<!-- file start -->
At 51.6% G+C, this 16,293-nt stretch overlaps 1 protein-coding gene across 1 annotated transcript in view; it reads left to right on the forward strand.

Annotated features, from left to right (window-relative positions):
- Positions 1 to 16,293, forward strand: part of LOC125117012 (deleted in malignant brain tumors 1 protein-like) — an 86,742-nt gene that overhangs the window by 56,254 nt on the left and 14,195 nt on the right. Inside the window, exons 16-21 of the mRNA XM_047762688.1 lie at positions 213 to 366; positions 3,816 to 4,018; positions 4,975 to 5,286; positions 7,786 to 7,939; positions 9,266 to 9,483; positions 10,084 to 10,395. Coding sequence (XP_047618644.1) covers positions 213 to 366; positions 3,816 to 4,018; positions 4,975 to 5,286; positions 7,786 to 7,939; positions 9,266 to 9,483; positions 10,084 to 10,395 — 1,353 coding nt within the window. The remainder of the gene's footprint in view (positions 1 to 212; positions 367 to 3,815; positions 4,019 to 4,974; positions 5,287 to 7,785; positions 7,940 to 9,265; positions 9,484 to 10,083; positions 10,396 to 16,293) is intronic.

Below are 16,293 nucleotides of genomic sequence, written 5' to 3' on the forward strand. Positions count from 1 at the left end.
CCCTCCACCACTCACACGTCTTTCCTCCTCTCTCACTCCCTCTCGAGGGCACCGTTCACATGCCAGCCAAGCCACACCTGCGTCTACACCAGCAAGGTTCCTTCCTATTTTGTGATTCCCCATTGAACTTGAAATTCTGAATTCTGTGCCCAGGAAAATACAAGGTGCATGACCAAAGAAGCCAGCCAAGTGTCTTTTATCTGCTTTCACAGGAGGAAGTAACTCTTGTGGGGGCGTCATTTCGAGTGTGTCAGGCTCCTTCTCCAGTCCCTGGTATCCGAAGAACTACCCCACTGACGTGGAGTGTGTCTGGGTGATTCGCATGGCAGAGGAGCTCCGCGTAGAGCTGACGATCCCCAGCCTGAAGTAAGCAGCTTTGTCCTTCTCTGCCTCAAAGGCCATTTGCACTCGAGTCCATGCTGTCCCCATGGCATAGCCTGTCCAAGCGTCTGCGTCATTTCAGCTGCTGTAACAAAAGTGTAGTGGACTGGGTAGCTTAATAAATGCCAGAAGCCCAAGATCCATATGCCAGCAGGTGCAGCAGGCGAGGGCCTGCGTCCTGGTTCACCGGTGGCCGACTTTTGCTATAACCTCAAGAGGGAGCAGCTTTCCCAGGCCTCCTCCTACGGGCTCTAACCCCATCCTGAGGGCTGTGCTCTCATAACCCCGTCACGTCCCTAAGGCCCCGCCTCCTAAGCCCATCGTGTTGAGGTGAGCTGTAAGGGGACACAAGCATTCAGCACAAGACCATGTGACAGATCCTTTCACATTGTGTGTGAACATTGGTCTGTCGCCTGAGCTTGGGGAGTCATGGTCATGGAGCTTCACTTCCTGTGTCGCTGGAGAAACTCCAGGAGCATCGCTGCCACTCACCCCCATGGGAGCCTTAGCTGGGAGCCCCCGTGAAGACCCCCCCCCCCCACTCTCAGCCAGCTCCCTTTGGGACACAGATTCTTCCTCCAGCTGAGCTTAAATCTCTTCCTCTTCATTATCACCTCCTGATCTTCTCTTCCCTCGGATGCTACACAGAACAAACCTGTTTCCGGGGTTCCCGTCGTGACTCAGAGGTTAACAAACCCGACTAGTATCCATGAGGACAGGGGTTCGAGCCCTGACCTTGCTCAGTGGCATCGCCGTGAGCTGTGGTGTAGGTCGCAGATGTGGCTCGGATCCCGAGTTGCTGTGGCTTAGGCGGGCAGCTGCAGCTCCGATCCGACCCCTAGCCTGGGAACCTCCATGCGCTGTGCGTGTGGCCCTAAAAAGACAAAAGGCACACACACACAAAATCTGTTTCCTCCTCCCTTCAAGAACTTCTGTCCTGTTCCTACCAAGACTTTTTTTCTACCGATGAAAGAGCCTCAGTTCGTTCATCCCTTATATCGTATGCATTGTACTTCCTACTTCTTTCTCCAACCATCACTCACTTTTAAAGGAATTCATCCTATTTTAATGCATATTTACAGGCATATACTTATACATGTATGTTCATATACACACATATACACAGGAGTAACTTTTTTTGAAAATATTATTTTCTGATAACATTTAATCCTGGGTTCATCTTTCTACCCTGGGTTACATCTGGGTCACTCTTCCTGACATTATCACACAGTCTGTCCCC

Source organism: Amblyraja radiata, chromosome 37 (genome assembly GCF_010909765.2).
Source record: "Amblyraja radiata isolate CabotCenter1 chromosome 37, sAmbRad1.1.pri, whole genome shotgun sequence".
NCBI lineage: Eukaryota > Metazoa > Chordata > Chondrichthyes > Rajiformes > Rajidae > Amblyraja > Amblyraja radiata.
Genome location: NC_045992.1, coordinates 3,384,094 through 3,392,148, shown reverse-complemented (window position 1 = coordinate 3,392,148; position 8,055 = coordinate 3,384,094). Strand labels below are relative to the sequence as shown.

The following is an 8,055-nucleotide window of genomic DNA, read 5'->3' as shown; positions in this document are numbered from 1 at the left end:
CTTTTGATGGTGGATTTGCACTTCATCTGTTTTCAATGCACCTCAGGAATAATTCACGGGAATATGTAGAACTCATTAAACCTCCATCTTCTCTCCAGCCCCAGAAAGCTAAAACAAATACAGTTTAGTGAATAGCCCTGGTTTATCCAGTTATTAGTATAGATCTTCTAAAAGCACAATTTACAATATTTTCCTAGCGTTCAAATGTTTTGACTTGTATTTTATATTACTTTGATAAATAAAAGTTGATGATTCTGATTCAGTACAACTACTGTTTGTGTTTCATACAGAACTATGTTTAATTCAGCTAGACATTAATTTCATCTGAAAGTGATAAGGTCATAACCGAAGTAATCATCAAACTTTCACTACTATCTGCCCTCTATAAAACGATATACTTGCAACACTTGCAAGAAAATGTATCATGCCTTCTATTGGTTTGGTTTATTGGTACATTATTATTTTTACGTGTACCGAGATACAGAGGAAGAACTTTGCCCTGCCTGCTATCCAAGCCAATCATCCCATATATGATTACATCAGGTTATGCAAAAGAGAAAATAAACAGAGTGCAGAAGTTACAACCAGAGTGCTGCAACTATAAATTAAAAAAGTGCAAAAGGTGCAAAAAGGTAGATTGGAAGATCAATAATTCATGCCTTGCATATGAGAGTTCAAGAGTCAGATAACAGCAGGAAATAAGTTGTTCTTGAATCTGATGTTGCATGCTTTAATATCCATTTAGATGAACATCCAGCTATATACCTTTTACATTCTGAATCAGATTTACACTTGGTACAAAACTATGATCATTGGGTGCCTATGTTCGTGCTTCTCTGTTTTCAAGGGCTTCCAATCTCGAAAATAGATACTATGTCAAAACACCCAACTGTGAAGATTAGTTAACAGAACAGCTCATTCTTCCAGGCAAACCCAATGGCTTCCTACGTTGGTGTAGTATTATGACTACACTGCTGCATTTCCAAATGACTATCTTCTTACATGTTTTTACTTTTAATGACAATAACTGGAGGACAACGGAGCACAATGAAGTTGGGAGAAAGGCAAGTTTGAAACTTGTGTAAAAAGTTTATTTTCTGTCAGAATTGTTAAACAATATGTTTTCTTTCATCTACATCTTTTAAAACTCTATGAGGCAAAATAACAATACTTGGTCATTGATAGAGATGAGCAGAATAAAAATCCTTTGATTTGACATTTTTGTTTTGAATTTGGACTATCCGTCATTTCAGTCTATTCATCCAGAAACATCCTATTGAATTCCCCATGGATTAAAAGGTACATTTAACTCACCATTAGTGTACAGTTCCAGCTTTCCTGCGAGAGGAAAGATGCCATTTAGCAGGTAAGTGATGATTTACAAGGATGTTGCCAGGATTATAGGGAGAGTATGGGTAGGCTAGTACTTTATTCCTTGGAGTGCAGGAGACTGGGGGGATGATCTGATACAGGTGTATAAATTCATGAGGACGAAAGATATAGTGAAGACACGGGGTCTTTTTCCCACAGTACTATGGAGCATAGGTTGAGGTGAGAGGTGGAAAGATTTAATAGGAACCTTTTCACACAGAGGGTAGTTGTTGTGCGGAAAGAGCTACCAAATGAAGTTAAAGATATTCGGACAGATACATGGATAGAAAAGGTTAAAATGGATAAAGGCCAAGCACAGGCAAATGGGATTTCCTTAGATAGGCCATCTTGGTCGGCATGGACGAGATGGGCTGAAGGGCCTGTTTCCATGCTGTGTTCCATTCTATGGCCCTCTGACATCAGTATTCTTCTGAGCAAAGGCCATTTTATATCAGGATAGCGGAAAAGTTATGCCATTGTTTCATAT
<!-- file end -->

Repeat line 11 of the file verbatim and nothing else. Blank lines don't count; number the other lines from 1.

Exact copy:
CTTTTGATGGTGGATTTGCACTTCATCTGTTTTCAATGCACCTCAGGAATAATTCACGGGAATATGTAGAACTCATTAAACCTCCATCTTCTCTCCAGCCCCAGAAAGCTAAAACAAATACAGTTTAGTGAATAGCCCTGGTTTATCCAGTTATTAGTATAGATCTTCTAAAAGCACAATTTACAATATTTTCCTAGCGTTCAAATGTTTTGACTTGTATTTTATATTACTTTGATAAATAAAAGTTGATGATTCTGATTCAGTACAACTACTGTTTGTGTTTCATACAGAACTATGTTTAATTCAGCTAGACATTAATTTCATCTGAAAGTGATAAGGTCATAACCGAAGTAATCATCAAACTTTCACTACTATCTGCCCTCTATAAAACGATATACTTGCAACACTTGCAAGAAAATGTATCATGCCTTCTATTGGTTTGGTTTATTGGTACATTATTATTTTTACGTGTACCGAGATACAGAGGAAGAACTTTGCCCTGCCTGCTATCCAAGCCAATCATCCCATATATGATTACATCAGGTTATGCAAAAGAGAAAATAAACAGAGTGCAGAAGTTACAACCAGAGTGCTGCAACTATAAATTAAAAAAGTGCAAAAGGTGCAAAAAGGTAGATTGGAAGATCAATAATTCATGCCTTGCATATGAGAGTTCAAGAGTCAGATAACAGCAGGAAATAAGTTGTTCTTGAATCTGATGTTGCATGCTTTAATATCCATTTAGATGAACATCCAGCTATATACCTTTTACATTCTGAATCAGATTTACACTTGGTACAAAACTATGATCATTGGGTGCCTATGTTCGTGCTTCTCTGTTTTCAAGGGCTTCCAATCTCGAAAATAGATACTATGTCAAAACACCCAACTGTGAAGATTAGTTAACAGAACAGCTCATTCTTCCAGGCAAACCCAATGGCTTCCTACGTTGGTGTAGTATTATGACTACACTGCTGCATTTCCAAATGACTATCTTCTTACATGTTTTTACTTTTAATGACAATAACTGGAGGACAACGGAGCACAATGAAGTTGGGAGAAAGGCAAGTTTGAAACTTGTGTAAAAAGTTTATTTTCTGTCAGAATTGTTAAACAATATGTTTTCTTTCATCTACATCTTTTAAAACTCTATGAGGCAAAATAACAATACTTGGTCATTGATAGAGATGAGCAGAATAAAAATCCTTTGATTTGACATTTTTGTTTTGAATTTGGACTATCCGTCATTTCAGTCTATTCATCCAGAAACATCCTATTGAATTCCCCATGGATTAAAAGGTACATTTAACTCACCATTAGTGTACAGTTCCAGCTTTCCTGCGAGAGGAAAGATGCCATTTAGCAGGTAAGTGATGATTTACAAGGATGTTGCCAGGATTATAGGGAGAGTATGGGTAGGCTAGTACTTTATTCCTTGGAGTGCAGGAGACTGGGGGGATGATCTGATACAGGTGTATAAATTCATGAGGACGAAAGATATAGTGAAGACACGGGGTCTTTTTCCCACAGTACTATGGAGCATAGGTTGAGGTGAGAGGTGGAAAGATTTAATAGGAACCTTTTCACACAGAGGGTAGTTGTTGTGCGGAAAGAGCTACCAAATGAAGTTAAAGATATTCGGACAGATACATGGATAGAAAAGGTTAAAATGGATAAAGGCCAAGCACAGGCAAATGGGATTTCCTTAGATAGGCCATCTTGGTCGGCATGGACGAGATGGGCTGAAGGGCCTGTTTCCATGCTGTGTTCCATTCTATGGCCCTCTGACATCAGTATTCTTCTGAGCAAAGGCCATTTTATATCAGGATAGCGGAAAAGTTATGCCATTGTTTCATAT